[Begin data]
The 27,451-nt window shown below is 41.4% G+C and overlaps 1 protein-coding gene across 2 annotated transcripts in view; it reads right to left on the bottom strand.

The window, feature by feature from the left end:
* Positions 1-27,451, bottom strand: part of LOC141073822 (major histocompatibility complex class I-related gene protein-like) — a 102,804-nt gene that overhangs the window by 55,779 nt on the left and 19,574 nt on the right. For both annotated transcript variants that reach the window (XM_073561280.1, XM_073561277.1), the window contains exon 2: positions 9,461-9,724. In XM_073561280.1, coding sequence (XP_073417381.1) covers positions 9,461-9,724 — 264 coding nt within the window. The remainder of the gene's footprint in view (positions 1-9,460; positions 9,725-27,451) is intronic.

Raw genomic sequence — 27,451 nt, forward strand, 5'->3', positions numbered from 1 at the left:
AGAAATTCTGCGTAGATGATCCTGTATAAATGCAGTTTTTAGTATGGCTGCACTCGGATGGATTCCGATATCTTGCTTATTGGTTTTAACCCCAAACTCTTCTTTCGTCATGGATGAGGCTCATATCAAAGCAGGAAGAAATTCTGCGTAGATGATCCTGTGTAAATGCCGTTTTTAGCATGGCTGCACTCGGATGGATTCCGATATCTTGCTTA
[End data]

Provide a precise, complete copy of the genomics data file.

The 27,451-nt window shown below is 41.4% G+C and overlaps 1 protein-coding gene across 2 annotated transcripts in view; it reads right to left on the bottom strand.

The window, feature by feature from the left end:
* Positions 1-27,451, bottom strand: part of LOC141073822 (major histocompatibility complex class I-related gene protein-like) — a 102,804-nt gene that overhangs the window by 55,779 nt on the left and 19,574 nt on the right. For both annotated transcript variants that reach the window (XM_073561280.1, XM_073561277.1), the window contains exon 2: positions 9,461-9,724. In XM_073561280.1, coding sequence (XP_073417381.1) covers positions 9,461-9,724 — 264 coding nt within the window. The remainder of the gene's footprint in view (positions 1-9,460; positions 9,725-27,451) is intronic.

Raw genomic sequence — 27,451 nt, forward strand, 5'->3', positions numbered from 1 at the left:
AGAAATTCTGCGTAGATGATCCTGTATAAATGCAGTTTTTAGTATGGCTGCACTCGGATGGATTCCGATATCTTGCTTATTGGTTTTAACCCCAAACTCTTCTTTCGTCATGGATGAGGCTCATATCAAAGCAGGAAGAAATTCTGCGTAGATGATCCTGTGTAAATGCCGTTTTTAGCATGGCTGCACTCGGATGGATTCCGATATCTTGCTTA